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Chapala's Feria Maestros del Arte: guardians of the folk art tradition

Erin Cassin

In today's world, where massive factories churn out goods at breakneck speed, it is hard for many people to imagine that there are still devoted artisans tucked away in remote villages of Mexico who dedicate days, weeks and even months to creating one exquisitely crafted piece. These artisans, toiling away in their secluded studios, are more than just producers of decorative objects. They are guardians of age-old folk traditions that have been passed down from generation to generation — traditions that are now in danger of being lost forever, as Mexican artisans struggle to survive in a changed economic landscape.

"The world has become a 'throw-away,' plastic and reproduction-type economy," says gallery owner Marianne Carlson, an American expatriate who lives and works in the Mexican city of Chapala. As Carlson explains, local craftspeople are losing business to China, where replicas of Mexican folk art are manufactured and then exported back to the very country where the authentic pieces originated.

Indeed, China's exports of ceramic products to Mexico increased a dramatic 237% from 2003 to 2006, from nearly $16.2 million USD to more than $54.4 million USD, according to China Customs statistics released by the Mexican Bank for Foreign Trade (Bancomext).

"Unscrupulous dealers send original pieces of art and have them duplicated in China," Carlson says. "From afar they look the same, but they are not hand painted," she notes. "Instead, decals are made and fired onto the ceramic."

Carlson is incredulous that someone would actually prefer to buy a mass-produced replica from China than spend the extra money for a one-of-a-kind piece painstakingly created by a Mexican artisan. As she explains, an authentic Mexican handicraft is created by "an artist whose family may have done the same work for generations and who has lovingly formed, molded and put his soul into his work."

The gallery owner's concern for the future of Mexican folk art is a major impetus behind the three-day festival, known as the Feria Maestros del Arte, which she has organized in Chapala every year since 2002. Carlson conceived of the idea while on a buying trip for her gallery, in which she and a friend visited 17 artisan villages in Jalisco and its neighboring state of Michoacán. During the excursion, Carlson began to realize that the craftspeople she encountered would most likely benefit from exposure to a wider audience, since many of them had only participated in folk art fairs held in their villages or nearby small towns.

Thus, the idea to hold a fair in Chapala started to take shape and Carlson began broaching the subject with various artisans to gauge their interest. One exchange in particular was so memorable that it inspires Carlson to this day. As she and her friend were sipping lemonade with an artisan on his patio, the craftsman expressed his amazement that two Americans, and women at that, were so concerned with protecting Mexican folk art that they had decided to organize a show for artisans like him. As Carlson recounts, the craftsman said, "Here I sit with two American women, not men, who tell me this. I can hardly believe it and think it so wonderful that you love our art as you do."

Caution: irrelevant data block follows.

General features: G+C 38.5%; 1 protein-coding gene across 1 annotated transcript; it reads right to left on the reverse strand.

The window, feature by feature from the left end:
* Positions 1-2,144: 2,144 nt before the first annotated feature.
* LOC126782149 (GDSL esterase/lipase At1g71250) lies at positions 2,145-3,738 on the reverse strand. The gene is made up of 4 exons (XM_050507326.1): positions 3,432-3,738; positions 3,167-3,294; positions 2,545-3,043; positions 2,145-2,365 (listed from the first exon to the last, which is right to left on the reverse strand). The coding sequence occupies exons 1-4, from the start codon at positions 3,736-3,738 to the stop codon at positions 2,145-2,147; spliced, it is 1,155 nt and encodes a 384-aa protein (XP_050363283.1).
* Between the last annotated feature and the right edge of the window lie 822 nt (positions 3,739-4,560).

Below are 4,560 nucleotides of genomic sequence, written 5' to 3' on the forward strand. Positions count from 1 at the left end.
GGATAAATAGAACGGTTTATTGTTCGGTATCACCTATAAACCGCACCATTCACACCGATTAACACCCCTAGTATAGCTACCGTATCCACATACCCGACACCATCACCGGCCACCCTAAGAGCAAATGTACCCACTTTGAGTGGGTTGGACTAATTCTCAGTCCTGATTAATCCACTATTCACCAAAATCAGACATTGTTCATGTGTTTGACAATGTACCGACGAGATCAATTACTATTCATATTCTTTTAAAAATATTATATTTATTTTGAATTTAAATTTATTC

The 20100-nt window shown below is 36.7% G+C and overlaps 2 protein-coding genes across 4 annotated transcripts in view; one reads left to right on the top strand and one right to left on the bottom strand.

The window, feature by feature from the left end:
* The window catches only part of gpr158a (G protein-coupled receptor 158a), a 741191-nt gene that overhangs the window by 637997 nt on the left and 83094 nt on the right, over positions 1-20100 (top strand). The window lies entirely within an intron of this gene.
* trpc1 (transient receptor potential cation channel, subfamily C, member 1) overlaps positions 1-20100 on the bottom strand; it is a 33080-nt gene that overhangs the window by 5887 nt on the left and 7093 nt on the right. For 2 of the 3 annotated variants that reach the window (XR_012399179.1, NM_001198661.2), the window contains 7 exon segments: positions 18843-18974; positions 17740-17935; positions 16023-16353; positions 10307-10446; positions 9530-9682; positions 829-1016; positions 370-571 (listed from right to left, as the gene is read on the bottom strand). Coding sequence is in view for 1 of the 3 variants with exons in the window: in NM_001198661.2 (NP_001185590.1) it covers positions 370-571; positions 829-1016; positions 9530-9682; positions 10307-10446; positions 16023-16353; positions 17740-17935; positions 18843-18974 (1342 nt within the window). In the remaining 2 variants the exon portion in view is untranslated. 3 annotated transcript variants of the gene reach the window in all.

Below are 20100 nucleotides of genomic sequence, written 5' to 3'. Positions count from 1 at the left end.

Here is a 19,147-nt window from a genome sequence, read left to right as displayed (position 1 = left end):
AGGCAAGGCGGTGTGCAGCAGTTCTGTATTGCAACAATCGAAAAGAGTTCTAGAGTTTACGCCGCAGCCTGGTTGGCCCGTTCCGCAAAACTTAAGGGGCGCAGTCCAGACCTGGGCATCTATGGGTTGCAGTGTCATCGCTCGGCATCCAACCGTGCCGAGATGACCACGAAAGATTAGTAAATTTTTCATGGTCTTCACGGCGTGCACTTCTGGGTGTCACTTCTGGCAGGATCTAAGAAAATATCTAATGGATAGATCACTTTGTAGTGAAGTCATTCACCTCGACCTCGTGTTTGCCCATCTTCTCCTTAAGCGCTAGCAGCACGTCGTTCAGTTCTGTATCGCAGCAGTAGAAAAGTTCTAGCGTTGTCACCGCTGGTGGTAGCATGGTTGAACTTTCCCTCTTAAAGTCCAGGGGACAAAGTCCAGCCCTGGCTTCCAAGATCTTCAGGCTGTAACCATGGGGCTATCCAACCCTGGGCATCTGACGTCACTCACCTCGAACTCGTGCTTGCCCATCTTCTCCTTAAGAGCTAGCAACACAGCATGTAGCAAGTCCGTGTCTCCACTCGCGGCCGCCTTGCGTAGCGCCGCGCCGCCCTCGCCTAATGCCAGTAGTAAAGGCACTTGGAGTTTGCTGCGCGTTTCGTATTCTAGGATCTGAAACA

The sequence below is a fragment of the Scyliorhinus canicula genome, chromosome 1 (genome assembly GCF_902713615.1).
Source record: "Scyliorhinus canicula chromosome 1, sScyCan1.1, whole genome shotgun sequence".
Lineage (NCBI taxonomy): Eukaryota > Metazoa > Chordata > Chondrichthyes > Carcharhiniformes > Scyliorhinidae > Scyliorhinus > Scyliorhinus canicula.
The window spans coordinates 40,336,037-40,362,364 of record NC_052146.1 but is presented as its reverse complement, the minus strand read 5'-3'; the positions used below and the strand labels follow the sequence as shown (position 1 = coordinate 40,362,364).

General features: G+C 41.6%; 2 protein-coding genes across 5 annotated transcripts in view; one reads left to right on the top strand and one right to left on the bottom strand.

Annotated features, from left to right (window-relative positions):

Carlson's love of Mexican folk art blossomed even further after she orchestrated that first fair back in 2002. She originally intended it as a "for profit" event that would supplement her regular income, but was so captivated by the 13 artisans who took part that the monetary aspect faded right into the background.

"After working with these wonderful people that first year, it suddenly didn't matter anymore that I make money," Carlson writes on her website. "I simply wanted the opportunity to meet more artists and be exposed to the incredible folk art that would later become so important in shaping my new life south of the border."

Carlson's enthusiasm has been contagious, as evidenced by the significant growth of the Feria Maestros del Arte over the past six years. The number of exhibiting artisans has more than quadrupled, with 60 slated to attend the 7th annual fair that will be held from November 7th to 9th at the Club de Yates de Chapala (Chapala Yacht Club). This year's participants hail from various states throughout the country, including Oaxaca, Chiapas, Yucatán, Puebla, Querétaro, Hidalgo, Estado de México, Michoacán, Guanajuato, and of course, Jalisco. At press time, Carlson was even organizing to bring several representatives from the Tarahumara tribe in Chihuahua to the festival.

And as the list of exhibiting craftspeople has grown, so has the number of volunteers who collaborate to organize and operate the Feria Maestros del Arte. Including Carlson, there are 12 coordinators who handle everything from scouting for new participants and raising funds well before the show takes place to dismantling everything when it ends, not to mention all the necessary operations that occur when the fair is in full swing. This team is indispensable to her, as are the many volunteers who open their homes to host the arriving artisans.